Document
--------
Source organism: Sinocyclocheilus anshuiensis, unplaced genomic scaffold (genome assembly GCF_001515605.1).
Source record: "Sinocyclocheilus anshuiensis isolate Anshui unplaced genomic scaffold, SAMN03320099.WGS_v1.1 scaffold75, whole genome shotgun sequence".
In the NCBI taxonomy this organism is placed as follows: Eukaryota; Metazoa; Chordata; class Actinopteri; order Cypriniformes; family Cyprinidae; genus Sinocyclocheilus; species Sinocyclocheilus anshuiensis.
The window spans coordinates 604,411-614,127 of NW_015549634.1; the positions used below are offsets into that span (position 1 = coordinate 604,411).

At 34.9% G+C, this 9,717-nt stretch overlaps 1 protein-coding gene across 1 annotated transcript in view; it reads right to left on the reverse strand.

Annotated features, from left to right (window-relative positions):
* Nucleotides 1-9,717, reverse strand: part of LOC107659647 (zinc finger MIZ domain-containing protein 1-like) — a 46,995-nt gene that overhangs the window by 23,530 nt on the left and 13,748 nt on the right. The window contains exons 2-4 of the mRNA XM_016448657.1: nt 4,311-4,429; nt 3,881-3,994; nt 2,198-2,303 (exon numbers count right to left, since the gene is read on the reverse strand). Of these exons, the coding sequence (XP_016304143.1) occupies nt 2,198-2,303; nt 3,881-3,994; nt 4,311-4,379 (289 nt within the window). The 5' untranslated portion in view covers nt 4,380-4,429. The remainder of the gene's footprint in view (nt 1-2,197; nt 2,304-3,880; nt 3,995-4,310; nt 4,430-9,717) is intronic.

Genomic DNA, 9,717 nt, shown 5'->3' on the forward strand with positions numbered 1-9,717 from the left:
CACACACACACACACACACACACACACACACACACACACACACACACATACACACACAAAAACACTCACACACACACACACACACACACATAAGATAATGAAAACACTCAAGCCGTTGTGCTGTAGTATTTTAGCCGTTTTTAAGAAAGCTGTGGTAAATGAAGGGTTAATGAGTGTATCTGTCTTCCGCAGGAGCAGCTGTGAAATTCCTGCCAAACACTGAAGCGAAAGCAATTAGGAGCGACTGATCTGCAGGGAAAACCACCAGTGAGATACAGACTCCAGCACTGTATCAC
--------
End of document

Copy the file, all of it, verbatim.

Source organism: Sinocyclocheilus anshuiensis, unplaced genomic scaffold (genome assembly GCF_001515605.1).
Source record: "Sinocyclocheilus anshuiensis isolate Anshui unplaced genomic scaffold, SAMN03320099.WGS_v1.1 scaffold75, whole genome shotgun sequence".
In the NCBI taxonomy this organism is placed as follows: Eukaryota; Metazoa; Chordata; class Actinopteri; order Cypriniformes; family Cyprinidae; genus Sinocyclocheilus; species Sinocyclocheilus anshuiensis.
The window spans coordinates 604,411-614,127 of NW_015549634.1; the positions used below are offsets into that span (position 1 = coordinate 604,411).

At 34.9% G+C, this 9,717-nt stretch overlaps 1 protein-coding gene across 1 annotated transcript in view; it reads right to left on the reverse strand.

Annotated features, from left to right (window-relative positions):
* Nucleotides 1-9,717, reverse strand: part of LOC107659647 (zinc finger MIZ domain-containing protein 1-like) — a 46,995-nt gene that overhangs the window by 23,530 nt on the left and 13,748 nt on the right. The window contains exons 2-4 of the mRNA XM_016448657.1: nt 4,311-4,429; nt 3,881-3,994; nt 2,198-2,303 (exon numbers count right to left, since the gene is read on the reverse strand). Of these exons, the coding sequence (XP_016304143.1) occupies nt 2,198-2,303; nt 3,881-3,994; nt 4,311-4,379 (289 nt within the window). The 5' untranslated portion in view covers nt 4,380-4,429. The remainder of the gene's footprint in view (nt 1-2,197; nt 2,304-3,880; nt 3,995-4,310; nt 4,430-9,717) is intronic.

Genomic DNA, 9,717 nt, shown 5'->3' on the forward strand with positions numbered 1-9,717 from the left:
CACACACACACACACACACACACACACACACACACACACACACACACATACACACACAAAAACACTCACACACACACACACACACACACATAAGATAATGAAAACACTCAAGCCGTTGTGCTGTAGTATTTTAGCCGTTTTTAAGAAAGCTGTGGTAAATGAAGGGTTAATGAGTGTATCTGTCTTCCGCAGGAGCAGCTGTGAAATTCCTGCCAAACACTGAAGCGAAAGCAATTAGGAGCGACTGATCTGCAGGGAAAACCACCAGTGAGATACAGACTCCAGCACTGTATCAC